Station Rotations in the Secondary Math Classroom - PART 1
Let’s talk station rotations basics in a high school math class.
WHAT are they?
Stations are way to break down a class into smaller chunks allowing for different activities to run at the same time to refine a math skill while addressing a variety of learning styles. At the same time, stations strategically separate students in the classroom, provides an opportunity for movement and demand 100% engagement.
WHEN do I use them?
Stations can be used as little or has much as you would like. I personally try to use them once, maybe twice in a unit. I do not want students to get tired of doing the same thing. I use them on days I have planned solely to practice and develop the content we previously learned the day before. (I try not to use them as review because I like to play review games.)
WHERE are they located in my room?
Station 1- Digital row. A self-checking activity that keeps students all in one spot.
Station 2- Scavenger hunt around the perimeter of the room. This strategically separates the two groups of students in their seats making it harder for them to talk across stations.
Station 3- Paper row. A self-checking activity that keeps students engaged.
HOW they work?
Let me walk you through an outlined 45-minute class period…
Daily entrance routine and a brief description of what the stations look like for the day.
Rotate between 3- ten minute stations. (1 minute to rotate and get set) I keep it simple. They rotate 1-2-3right down the list.
Clean up! They put their materials away for the day and get ready to head out.
(PLEASE NOTE: The first couple of times you run stations it will NOT look like this. It will take time for students to get into routine and learn expected expectations)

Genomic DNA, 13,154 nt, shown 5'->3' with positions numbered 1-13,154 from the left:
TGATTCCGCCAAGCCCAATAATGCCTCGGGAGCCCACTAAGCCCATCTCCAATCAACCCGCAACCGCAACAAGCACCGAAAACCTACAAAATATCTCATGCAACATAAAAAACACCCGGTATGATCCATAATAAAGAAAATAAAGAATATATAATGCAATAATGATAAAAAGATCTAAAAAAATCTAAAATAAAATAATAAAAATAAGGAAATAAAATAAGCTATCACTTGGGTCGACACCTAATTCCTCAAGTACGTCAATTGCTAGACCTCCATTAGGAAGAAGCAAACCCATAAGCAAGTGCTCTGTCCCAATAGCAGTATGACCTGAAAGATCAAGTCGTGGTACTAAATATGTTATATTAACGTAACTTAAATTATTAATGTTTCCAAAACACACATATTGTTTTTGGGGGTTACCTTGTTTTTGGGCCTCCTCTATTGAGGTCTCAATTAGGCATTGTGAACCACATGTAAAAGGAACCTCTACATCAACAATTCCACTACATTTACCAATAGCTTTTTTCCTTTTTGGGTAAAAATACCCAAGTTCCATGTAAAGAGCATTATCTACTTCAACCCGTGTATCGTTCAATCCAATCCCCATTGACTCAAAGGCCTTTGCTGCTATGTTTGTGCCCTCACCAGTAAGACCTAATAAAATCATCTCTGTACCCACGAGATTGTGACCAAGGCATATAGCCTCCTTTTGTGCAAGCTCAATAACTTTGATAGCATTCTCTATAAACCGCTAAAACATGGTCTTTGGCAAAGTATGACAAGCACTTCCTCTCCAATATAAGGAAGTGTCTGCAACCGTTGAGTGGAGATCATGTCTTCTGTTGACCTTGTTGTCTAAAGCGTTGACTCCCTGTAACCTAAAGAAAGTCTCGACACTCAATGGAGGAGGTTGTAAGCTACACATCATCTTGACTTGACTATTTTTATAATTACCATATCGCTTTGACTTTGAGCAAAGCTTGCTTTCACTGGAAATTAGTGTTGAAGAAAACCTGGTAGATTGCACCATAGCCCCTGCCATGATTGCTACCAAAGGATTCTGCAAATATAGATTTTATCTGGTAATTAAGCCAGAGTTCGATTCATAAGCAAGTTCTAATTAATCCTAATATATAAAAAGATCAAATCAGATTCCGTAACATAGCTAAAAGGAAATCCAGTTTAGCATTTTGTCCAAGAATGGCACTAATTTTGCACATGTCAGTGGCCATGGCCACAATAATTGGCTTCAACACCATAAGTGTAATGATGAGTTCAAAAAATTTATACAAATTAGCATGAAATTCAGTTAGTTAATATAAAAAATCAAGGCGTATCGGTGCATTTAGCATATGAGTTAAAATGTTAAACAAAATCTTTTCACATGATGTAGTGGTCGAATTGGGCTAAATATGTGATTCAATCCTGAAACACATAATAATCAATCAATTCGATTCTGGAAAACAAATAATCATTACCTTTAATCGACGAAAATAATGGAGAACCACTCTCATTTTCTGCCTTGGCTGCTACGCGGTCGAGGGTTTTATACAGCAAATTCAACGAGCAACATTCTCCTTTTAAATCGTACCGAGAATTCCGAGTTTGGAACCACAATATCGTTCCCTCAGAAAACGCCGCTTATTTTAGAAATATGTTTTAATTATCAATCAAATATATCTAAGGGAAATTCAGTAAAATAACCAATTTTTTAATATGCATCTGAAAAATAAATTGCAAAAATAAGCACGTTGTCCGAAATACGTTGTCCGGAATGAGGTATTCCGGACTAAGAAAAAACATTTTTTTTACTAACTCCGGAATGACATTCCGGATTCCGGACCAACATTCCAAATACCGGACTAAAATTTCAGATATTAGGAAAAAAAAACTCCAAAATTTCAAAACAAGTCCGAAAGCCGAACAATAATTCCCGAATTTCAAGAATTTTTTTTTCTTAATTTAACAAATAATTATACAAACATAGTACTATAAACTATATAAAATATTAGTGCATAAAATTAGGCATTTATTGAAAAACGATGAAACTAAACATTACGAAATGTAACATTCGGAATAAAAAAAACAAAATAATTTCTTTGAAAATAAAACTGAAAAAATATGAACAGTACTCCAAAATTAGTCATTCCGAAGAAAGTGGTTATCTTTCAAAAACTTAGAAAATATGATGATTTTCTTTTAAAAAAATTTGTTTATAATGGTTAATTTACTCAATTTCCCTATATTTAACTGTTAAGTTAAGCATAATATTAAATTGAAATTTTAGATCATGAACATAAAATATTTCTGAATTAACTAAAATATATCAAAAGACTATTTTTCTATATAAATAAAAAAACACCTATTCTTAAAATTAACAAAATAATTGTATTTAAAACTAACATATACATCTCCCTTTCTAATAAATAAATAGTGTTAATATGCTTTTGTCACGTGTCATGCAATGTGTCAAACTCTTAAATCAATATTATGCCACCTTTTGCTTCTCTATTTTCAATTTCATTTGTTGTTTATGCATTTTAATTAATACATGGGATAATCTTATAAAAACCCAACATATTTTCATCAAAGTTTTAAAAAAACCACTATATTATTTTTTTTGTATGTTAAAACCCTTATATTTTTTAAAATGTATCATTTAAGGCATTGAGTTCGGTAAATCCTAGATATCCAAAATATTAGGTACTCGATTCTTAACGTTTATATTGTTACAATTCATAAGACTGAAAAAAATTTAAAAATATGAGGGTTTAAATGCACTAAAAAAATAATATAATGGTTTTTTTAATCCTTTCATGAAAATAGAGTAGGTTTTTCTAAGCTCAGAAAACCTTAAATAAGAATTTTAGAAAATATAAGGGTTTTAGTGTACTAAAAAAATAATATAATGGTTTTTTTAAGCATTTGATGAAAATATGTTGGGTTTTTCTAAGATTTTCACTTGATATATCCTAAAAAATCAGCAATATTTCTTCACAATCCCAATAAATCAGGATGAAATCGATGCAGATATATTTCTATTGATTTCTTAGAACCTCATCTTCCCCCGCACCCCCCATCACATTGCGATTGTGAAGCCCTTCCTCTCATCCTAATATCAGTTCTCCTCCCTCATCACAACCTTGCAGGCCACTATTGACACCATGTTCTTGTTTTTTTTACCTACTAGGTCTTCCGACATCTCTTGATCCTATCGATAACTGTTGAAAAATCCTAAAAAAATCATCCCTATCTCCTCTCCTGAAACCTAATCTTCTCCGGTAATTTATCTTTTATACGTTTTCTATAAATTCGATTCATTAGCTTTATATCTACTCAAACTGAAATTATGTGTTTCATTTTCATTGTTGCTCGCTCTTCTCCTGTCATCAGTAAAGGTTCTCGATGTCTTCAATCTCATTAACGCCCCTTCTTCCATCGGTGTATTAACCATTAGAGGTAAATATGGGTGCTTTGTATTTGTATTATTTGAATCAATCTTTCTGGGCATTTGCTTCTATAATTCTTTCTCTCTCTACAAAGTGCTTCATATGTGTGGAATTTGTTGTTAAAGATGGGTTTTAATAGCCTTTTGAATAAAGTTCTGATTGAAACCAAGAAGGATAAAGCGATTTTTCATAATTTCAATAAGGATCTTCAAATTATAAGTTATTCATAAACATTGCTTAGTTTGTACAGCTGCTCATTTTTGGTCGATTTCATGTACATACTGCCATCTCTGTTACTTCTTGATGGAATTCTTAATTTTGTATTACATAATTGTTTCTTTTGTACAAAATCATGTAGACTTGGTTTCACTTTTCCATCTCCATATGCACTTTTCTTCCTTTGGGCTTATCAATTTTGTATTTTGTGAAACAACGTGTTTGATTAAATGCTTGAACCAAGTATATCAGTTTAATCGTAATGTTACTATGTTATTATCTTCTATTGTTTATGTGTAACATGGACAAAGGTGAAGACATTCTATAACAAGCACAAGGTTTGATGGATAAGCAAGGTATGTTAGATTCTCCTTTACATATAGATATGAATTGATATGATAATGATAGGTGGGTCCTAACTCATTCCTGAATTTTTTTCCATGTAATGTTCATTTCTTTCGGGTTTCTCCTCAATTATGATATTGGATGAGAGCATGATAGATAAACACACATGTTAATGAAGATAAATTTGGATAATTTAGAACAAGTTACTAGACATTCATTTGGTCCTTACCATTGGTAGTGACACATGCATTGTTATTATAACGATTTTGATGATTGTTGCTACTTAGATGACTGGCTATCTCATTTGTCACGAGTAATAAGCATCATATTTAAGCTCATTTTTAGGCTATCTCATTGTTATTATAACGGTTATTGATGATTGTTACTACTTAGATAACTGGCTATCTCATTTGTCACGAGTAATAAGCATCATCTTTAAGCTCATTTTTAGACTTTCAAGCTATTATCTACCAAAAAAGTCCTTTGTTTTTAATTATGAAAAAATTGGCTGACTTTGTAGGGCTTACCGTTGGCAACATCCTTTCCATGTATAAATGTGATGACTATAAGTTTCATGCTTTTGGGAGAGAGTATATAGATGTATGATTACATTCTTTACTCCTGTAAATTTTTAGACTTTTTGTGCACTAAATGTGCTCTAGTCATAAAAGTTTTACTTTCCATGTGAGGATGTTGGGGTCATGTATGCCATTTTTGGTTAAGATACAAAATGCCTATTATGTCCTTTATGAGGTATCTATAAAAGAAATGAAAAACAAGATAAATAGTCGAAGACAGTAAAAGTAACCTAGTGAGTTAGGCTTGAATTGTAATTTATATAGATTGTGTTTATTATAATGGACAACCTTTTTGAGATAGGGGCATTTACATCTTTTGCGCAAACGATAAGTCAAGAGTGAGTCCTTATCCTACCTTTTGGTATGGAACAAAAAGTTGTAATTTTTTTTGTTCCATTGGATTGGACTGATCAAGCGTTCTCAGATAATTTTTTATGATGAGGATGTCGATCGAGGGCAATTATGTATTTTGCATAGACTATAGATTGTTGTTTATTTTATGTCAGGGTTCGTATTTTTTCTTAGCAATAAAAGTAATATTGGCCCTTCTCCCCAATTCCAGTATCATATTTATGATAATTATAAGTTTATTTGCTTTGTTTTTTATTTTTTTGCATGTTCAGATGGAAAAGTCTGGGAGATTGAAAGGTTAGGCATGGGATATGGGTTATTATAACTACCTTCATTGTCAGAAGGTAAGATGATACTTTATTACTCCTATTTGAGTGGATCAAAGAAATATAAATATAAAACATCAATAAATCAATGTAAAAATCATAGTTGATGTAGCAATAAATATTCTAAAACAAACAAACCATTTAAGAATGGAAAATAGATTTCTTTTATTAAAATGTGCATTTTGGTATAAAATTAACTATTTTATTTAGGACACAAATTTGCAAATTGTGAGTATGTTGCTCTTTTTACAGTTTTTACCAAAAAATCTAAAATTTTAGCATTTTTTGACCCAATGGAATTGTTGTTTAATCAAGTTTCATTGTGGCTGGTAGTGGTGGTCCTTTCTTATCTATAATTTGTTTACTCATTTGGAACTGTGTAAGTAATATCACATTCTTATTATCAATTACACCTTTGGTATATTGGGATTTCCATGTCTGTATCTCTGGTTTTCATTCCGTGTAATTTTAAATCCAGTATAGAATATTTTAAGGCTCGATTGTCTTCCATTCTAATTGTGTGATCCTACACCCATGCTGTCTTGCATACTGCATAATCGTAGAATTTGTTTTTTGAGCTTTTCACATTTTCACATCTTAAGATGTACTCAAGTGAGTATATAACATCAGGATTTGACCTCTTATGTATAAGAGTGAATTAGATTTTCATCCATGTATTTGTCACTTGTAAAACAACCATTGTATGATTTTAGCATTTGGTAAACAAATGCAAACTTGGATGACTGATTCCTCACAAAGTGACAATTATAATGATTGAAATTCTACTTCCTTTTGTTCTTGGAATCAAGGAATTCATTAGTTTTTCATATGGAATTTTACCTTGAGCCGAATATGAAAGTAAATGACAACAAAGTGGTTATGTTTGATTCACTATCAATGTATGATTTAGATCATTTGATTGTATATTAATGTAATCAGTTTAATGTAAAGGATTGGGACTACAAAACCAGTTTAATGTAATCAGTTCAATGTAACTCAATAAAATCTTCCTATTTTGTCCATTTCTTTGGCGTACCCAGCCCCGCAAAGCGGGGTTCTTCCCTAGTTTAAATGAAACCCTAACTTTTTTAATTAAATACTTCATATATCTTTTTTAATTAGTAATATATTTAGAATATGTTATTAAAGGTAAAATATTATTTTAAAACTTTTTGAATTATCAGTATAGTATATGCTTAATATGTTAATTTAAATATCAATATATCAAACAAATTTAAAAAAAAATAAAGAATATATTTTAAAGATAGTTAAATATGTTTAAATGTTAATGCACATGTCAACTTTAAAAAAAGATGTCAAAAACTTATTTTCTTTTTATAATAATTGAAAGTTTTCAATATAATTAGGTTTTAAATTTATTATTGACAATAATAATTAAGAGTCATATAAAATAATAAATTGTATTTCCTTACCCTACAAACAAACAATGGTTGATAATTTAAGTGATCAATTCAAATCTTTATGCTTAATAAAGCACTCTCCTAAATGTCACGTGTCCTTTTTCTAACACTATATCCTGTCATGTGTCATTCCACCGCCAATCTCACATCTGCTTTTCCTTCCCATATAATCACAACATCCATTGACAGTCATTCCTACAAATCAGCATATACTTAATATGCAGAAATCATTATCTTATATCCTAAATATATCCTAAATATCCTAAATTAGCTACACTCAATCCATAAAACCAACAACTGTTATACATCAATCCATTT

WHY do I enjoy using them?
What if I told you there was a way to reach those students who cannot seem to focus during class plus those students who need extra help at the same time? Incorporating stations into my classroom more regularly is how I manage to meet all those needs because I put the responsibility of learning on them. Students get an opportunity to refine a skill without completing a basic worksheet and then sitting on their phones for the remainder of the class until the bell rings.
Random tips I have learned over the years:
1. Spend time modeling the expectations you have for how students should behave and the types of tasks they will encounter at each station.
2. Provide praise as much as you can to groups/students who are are on tasks during station days.
3. Your ADHD students will surprise you.
4. Provide choices at the sit down stations to let them feel more powerful in their education. (paper/digital stations)
5. SELF-CHECKING is a must. This is a sanity SAVER!
6. NEVER stop walking around. Be on the move monitoring and if there is not one asking a question then prompt them by saying, ”Who can I help?”
7. If you want to have a teacher led station thenI would designate a "student teacher” in each group to eliminate interruptions while you are trying to work with a group.
8. Place all students who were absent the day before in one group. This will allow you to reteach the concept one time.
Wouldn’t you love the structure and freedom stations can provide to help your students receive more practice during class? Stay tuned for part 2 to learn more. In part 2, I will walk you through an exact station day I execute in my classroom.